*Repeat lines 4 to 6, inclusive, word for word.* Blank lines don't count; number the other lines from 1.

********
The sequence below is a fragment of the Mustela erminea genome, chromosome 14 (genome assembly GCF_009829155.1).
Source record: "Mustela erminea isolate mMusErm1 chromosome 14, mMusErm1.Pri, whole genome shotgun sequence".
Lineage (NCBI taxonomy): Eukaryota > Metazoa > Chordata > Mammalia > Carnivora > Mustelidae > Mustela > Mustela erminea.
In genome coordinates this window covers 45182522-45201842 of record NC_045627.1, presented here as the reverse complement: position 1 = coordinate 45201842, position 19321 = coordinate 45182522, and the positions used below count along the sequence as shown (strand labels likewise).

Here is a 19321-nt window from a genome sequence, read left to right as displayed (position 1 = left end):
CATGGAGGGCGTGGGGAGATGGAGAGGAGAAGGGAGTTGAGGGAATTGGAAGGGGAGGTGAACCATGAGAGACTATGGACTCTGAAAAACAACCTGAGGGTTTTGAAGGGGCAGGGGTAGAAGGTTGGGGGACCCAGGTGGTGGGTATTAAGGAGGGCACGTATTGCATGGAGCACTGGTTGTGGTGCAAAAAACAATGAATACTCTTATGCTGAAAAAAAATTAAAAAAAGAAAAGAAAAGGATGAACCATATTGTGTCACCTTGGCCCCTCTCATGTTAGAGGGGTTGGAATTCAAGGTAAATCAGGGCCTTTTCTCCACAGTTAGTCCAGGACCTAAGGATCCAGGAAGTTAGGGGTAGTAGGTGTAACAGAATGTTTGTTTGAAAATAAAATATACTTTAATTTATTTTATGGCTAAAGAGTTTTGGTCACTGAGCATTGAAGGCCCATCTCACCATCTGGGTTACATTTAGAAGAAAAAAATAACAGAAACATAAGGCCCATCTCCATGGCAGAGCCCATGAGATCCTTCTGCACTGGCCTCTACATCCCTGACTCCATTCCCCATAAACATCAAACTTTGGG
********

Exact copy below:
In genome coordinates this window covers 45182522-45201842 of record NC_045627.1, presented here as the reverse complement: position 1 = coordinate 45201842, position 19321 = coordinate 45182522, and the positions used below count along the sequence as shown (strand labels likewise).

Here is a 19321-nt window from a genome sequence, read left to right as displayed (position 1 = left end):
CATGGAGGGCGTGGGGAGATGGAGAGGAGAAGGGAGTTGAGGGAATTGGAAGGGGAGGTGAACCATGAGAGACTATGGACTCTGAAAAACAACCTGAGGGTTTTGAAGGGGCAGGGGTAGAAGGTTGGGGGACCCAGGTGGTGGGTATTAAGGAGGGCACGTATTGCATGGAGCACTGGTTGTGGTGCAAAAAACAATGAATACTCTTATGCTGAAAAAAAATTAAAAAAAGAAAAGAAAAGGATGAACCATATTGTGTCACCTTGGCCCCTCTCATGTTAGAGGGGTTGGAATTCAAGGTAAATCAGGGCCTTTTCTCCACAGTTAGTCCAGGACCTAAGGATCCAGGAAGTTAGGGGTAGTAGGTGTAACAGAATGTTTGTTTGAAAATAAAATATACTTTAATTTATTTTATGGCTAAAGAGTTTTGGTCACTGAGCATTGAAGGCCCATCTCACCATCTGGGTTACATTTAGAAGAAAAAAATAACAGAAACATAAGGCCCATCTCCATGGCAGAGCCCATGAGATCCTTCTGCACTGGCCTCTACATCCCTGACTCCATTCCCCATAAACATCAAACTTTGGG